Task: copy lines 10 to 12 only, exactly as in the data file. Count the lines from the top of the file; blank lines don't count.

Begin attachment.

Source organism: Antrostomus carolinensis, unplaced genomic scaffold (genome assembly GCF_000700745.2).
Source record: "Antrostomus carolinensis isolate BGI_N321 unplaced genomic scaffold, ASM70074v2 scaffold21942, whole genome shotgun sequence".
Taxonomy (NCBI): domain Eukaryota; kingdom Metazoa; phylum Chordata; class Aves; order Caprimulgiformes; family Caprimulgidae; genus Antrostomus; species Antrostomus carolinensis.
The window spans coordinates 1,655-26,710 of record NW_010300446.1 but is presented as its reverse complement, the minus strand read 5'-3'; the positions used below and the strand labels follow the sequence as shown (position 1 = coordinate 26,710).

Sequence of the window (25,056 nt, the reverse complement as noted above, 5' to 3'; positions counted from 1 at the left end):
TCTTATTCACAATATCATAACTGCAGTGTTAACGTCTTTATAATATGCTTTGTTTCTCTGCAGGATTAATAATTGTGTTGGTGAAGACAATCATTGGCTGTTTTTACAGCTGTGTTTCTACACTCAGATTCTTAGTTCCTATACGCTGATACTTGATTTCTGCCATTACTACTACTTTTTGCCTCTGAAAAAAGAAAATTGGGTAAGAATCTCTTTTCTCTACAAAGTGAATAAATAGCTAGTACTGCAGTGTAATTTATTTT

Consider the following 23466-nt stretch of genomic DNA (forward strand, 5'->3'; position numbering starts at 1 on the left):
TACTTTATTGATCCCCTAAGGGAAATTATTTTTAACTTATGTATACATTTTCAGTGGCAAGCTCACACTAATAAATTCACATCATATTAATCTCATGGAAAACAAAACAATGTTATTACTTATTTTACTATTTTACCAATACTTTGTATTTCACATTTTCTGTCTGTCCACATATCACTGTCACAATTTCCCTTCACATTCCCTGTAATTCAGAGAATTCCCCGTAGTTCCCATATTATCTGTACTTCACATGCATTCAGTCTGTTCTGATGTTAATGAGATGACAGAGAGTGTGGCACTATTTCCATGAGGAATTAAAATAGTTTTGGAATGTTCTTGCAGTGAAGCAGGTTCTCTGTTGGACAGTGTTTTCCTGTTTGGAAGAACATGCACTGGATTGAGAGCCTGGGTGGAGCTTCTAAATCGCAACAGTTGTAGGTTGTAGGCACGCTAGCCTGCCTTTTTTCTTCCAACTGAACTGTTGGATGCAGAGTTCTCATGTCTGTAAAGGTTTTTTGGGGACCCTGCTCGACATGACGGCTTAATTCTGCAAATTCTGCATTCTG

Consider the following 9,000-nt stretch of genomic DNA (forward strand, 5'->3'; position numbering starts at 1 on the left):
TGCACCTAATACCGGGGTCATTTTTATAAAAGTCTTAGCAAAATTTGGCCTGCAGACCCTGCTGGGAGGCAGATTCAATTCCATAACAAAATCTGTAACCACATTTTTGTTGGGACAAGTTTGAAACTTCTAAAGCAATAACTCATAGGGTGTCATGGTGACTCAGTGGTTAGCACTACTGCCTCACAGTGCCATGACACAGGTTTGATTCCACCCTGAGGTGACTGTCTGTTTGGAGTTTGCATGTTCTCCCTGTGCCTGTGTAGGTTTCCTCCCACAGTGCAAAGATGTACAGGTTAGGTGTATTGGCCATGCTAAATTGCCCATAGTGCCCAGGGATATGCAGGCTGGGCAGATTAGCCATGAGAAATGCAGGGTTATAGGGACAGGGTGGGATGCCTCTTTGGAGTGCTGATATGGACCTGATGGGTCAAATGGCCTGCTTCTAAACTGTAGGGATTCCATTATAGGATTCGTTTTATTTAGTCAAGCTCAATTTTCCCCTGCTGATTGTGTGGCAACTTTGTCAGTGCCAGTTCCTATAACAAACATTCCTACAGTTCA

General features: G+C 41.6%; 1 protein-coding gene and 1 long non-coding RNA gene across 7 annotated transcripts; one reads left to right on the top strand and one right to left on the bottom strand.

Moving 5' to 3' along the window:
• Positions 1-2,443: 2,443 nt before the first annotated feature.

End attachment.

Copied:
TGCACCTAATACCGGGGTCATTTTTATAAAAGTCTTAGCAAAATTTGGCCTGCAGACCCTGCTGGGAGGCAGATTCAATTCCATAACAAAATCTGTAACCACATTTTTGTTGGGACAAGTTTGAAACTTCTAAAGCAATAACTCATAGGGTGTCATGGTGACTCAGTGGTTAGCACTACTGCCTCACAGTGCCATGACACAGGTTTGATTCCACCCTGAGGTGACTGTCTGTTTGGAGTTTGCATGTTCTCCCTGTGCCTGTGTAGGTTTCCTCCCACAGTGCAAAGATGTACAGGTTAGGTGTATTGGCCATGCTAAATTGCCCATAGTGCCCAGGGATATGCAGGCTGGGCAGATTAGCCATGAGAAATGCAGGGTTATAGGGACAGGGTGGGATGCCTCTTTGGAGTGCTGATATGGACCTGATGGGTCAAATGGCCTGCTTCTAAACTGTAGGGATTCCATTATAGGATTCGTTTTATTTAGTCAAGCTCAATTTTCCCCTGCTGATTGTGTGGCAACTTTGTCAGTGCCAGTTCCTATAACAAACATTCCTACAGTTCA

General features: G+C 41.6%; 1 protein-coding gene and 1 long non-coding RNA gene across 7 annotated transcripts; one reads left to right on the top strand and one right to left on the bottom strand.

Moving 5' to 3' along the window: